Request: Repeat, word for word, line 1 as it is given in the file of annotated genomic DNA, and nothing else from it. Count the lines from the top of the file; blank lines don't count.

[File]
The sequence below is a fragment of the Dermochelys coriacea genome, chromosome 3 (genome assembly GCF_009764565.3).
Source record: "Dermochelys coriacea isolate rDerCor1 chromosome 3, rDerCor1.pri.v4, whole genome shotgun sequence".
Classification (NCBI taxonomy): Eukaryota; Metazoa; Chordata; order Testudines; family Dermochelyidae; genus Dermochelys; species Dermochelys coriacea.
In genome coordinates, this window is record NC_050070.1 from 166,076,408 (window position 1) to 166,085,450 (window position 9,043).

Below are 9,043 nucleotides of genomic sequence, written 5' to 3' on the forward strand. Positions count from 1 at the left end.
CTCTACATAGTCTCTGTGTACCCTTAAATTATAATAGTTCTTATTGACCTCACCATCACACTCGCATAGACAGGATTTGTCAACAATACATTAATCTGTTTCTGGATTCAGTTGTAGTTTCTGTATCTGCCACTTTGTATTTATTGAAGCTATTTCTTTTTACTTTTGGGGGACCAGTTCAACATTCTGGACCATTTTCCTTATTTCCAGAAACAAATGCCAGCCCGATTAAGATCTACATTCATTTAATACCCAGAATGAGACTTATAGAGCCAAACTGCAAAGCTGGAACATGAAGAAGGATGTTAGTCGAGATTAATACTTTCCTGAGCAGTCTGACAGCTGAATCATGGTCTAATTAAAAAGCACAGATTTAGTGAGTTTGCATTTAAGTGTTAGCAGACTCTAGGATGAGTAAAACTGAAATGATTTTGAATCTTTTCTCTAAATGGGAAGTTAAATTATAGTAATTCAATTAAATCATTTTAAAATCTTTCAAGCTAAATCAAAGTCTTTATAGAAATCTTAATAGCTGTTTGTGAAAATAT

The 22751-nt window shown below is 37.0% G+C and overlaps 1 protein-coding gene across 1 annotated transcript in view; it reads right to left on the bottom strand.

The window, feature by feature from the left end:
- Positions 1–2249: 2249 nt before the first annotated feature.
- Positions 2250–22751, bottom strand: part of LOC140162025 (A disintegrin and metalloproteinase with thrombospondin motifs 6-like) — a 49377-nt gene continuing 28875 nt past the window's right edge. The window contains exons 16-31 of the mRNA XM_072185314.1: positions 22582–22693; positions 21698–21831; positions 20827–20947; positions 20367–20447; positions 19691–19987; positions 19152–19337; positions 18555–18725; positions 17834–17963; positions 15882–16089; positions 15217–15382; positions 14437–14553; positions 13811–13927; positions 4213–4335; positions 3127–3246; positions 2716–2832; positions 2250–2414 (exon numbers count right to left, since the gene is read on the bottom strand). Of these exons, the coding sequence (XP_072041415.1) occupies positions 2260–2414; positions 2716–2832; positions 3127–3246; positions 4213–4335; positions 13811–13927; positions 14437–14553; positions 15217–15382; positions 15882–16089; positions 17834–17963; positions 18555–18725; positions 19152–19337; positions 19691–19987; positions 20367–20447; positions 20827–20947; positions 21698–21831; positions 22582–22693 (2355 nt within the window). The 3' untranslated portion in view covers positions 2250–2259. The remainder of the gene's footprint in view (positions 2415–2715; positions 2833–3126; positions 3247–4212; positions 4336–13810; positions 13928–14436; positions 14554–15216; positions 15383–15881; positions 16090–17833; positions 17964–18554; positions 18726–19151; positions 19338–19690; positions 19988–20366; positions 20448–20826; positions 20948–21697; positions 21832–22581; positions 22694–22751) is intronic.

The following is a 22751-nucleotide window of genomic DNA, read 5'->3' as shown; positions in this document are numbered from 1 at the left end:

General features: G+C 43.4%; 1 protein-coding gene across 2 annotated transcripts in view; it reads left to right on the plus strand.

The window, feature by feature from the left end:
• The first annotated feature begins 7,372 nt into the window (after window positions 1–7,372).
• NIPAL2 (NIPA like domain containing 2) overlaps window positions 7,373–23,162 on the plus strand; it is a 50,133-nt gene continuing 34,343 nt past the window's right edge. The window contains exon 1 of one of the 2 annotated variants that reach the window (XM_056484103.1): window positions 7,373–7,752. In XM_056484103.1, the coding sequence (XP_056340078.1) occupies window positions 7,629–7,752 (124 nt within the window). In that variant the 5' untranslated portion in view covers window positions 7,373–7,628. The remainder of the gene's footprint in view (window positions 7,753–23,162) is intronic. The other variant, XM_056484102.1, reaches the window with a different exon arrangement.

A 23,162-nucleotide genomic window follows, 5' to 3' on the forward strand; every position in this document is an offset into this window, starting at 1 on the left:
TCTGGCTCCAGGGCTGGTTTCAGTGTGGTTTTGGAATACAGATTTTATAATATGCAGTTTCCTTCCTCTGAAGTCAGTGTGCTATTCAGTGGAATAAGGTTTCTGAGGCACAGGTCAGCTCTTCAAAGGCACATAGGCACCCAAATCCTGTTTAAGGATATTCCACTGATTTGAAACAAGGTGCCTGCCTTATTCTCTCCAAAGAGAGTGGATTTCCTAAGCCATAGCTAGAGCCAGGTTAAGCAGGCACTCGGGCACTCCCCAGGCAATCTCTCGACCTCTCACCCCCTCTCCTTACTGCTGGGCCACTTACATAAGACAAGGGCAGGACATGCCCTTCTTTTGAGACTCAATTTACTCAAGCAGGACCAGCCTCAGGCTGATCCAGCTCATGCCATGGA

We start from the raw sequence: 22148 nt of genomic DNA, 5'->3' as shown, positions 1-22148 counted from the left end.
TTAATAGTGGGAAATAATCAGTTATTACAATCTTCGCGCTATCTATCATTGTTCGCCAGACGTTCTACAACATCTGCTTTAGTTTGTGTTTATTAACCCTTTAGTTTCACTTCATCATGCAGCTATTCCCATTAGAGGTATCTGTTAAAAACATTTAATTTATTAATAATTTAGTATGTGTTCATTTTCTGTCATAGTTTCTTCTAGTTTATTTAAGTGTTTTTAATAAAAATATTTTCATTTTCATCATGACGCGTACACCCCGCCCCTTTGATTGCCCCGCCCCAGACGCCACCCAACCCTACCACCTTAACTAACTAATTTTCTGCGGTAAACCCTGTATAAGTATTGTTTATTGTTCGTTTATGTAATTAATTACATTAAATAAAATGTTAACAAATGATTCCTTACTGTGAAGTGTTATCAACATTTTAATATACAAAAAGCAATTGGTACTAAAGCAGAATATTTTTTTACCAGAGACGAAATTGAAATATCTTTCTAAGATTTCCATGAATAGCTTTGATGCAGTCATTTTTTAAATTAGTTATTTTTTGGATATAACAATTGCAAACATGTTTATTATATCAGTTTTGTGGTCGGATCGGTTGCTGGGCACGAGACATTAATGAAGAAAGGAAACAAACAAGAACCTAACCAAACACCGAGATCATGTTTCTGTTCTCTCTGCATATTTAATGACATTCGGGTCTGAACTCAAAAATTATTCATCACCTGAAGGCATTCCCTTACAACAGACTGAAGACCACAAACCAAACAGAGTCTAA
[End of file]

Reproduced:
The sequence below is a fragment of the Dermochelys coriacea genome, chromosome 3 (genome assembly GCF_009764565.3).